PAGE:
April 16, 2021

The Saturday Profile: Olli Rehn Tries to Shed ‘Austerity’ Label

OLLI REHN, the European Union’s top economic policy maker and scourge of debt-fueled budget deficits, is fed up with austerity. Or at least with being tarred by a term that “is clearly used to label somebody as an unworthy person who is almost eating children.”

With more than 26 million Europeans out of work and the economies of the 27-nation bloc shrinking over all for six quarters in a row, Mr. Rehn, the commissioner for economic and monetary affairs, has become a lightning rod in recent months for swelling anger across Europe against the harsh belt-tightening policies generally known as austerity.

But in an interview, Mr. Rehn, 51, described himself as a “doctrinaire agnostic in terms of economic policy” who has read and found much of value in the writings of the British economist John Maynard Keynes, whose name is synonymous with the idea of economic stimulus in times of crisis.

A onetime semiprofessional soccer player in Finland, Mr. Rehn (pronounced ren) said the depth of Europe’s economic gloom — which has led to widespread public disillusionment with the European Union, even in richer countries — had shown that no single prescription had all the answers.

“If there were a silver bullet, we would have used it already,” he said. “There is no single silver bullet.” He indicated that policies long criticized as too focused on budget cuts were being relaxed now that the financial markets had calmed down after panic swept them at the onset of Europe’s debt crisis four years ago.

On Wednesday, he met for lunch in Brussels with the French president, François Hollande, a frequent critic of austerity, and agreed to give Paris two extra years to reach a budget deficit target of 3 percent of gross domestic product, a goal it was supposed to reach this year.

France’s more pressing problem is its flagging ability to compete, Mr. Rehn said. France enacted legislation this week to slightly loosen notoriously rigid employment rules, and Mr. Rehn said he was “looking forward to the reforms that they will continue to work on,” particularly to the country’s labor market and pension system.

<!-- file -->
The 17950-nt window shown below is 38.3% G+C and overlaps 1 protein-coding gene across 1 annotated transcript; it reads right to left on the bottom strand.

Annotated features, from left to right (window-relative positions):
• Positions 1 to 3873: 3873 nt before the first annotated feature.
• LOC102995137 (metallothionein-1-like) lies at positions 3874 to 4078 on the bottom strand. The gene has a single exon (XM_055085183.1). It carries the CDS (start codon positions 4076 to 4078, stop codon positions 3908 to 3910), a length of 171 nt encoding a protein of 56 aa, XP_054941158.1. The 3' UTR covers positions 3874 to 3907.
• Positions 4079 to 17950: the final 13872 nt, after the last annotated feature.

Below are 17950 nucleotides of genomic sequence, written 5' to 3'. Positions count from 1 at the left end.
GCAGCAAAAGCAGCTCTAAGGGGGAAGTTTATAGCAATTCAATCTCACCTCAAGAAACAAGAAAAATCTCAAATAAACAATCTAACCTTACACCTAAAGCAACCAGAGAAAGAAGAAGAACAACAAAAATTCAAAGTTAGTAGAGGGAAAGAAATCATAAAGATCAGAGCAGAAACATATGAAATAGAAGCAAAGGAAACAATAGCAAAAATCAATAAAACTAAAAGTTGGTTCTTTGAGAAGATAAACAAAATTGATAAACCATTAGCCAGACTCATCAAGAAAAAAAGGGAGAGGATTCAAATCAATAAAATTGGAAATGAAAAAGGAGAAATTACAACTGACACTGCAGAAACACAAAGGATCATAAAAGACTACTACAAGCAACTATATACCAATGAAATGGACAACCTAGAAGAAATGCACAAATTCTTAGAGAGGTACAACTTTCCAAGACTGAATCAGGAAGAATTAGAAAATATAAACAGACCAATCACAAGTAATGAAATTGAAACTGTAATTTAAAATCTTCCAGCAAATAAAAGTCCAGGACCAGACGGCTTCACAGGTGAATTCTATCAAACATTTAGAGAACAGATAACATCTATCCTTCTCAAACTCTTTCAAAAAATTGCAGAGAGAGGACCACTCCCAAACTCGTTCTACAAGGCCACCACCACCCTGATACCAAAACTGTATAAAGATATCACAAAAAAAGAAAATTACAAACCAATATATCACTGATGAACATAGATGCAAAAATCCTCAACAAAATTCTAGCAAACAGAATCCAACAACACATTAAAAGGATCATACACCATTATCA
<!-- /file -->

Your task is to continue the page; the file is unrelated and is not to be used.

Spain and the Netherlands, he added, will probably be given extensions, too, when the European Commission, the union’s Brussels-based executive arm, makes proposals at the end of the month for how each country should proceed.

Asked whether policy had changed, Mr. Rehn, paraphrasing President John Quincy Adams, said, “I see no change in policy, only a change in circumstances.” This, he said, contained “more than half the truth” to explain the European Union’s evolving economic policy.

In the early period of Europe’s current crisis, Mr. Rehn said, Greece, Portugal and other countries burdened with heavy debts lost access to financial markets and simply could not cover their expenses, leaving policy makers no choice but to push for swift budget cuts and tax increases.

“We now have more room for maneuver,” he said, explaining that cutting deficits is no longer such an urgent priority and can be pursued at a “slower pace” as long as countries recognize “that we cannot solve this crisis by building up new debt.”

The progress that Latvia, Estonia and Lithuania have made in repairing their economies through tough austerity programs shows that “fiscal consolidation” can work, he said, but does not offer a template for others. “You can never apply the experiences of one country to another,” he said.

A cerebral soccer enthusiast with degrees from Macalester College in Minnesota and the University of Helsinki and a doctorate from Oxford, where he focused on industrial competitiveness, Mr. Rehn started out as a striker with Mikkelin Palloilijat, a soccer club in his hometown, Mikkeli, in southern Finland, but decided against making a career in sports.

“I learned the limits of my talent, fortunately early enough. But I’ve enjoyed a great deal of the game for the past 45 years,” he said, speaking in his Brussels office, decorated with soccer memorabilia, a large map of Europe, a small tree and a soft toy of a grimacing bird from the wildly popular game Angry Birds, created by a Finnish game developer. He said he planned to give the bird to his 15-year-old daughter.

Article source: http://www.nytimes.com/2013/05/18/world/europe/europe-economist-rehn-rejects-austerity-label.html?partner=rss&emc=rss

Speak Your Mind